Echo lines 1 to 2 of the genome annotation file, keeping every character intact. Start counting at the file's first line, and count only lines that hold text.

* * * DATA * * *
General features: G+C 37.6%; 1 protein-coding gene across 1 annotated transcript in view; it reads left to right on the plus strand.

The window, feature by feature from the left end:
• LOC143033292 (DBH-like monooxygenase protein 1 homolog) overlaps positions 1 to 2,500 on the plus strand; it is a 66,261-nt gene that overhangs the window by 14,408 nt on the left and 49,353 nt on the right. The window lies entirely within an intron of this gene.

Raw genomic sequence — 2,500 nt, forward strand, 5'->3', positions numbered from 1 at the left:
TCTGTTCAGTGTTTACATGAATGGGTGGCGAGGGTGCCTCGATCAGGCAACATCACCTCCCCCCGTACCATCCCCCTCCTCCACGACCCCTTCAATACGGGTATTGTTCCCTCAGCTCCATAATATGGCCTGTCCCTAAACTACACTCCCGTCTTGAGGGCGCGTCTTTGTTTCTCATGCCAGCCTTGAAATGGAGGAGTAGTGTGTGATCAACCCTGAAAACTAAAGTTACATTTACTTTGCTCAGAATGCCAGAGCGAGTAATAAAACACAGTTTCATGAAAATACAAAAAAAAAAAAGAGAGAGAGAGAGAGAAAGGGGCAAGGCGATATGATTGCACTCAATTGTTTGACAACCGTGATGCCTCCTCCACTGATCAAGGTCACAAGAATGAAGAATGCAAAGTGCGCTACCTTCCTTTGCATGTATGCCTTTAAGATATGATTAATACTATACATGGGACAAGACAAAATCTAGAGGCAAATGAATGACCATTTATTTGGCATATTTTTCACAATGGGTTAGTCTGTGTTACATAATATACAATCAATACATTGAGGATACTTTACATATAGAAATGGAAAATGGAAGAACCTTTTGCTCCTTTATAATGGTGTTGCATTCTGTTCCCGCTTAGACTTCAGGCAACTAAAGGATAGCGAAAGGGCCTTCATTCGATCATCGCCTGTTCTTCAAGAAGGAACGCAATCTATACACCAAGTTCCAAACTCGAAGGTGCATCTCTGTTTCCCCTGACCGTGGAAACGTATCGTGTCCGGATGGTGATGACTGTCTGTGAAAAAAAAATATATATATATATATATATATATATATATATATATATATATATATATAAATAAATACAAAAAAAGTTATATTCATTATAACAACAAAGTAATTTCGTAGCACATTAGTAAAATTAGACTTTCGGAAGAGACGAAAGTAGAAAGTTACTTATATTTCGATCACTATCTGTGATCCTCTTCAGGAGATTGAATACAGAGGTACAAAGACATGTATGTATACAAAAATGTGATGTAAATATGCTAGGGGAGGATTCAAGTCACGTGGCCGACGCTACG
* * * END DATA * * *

General features: G+C 37.6%; 1 protein-coding gene across 1 annotated transcript in view; it reads left to right on the plus strand.

The window, feature by feature from the left end: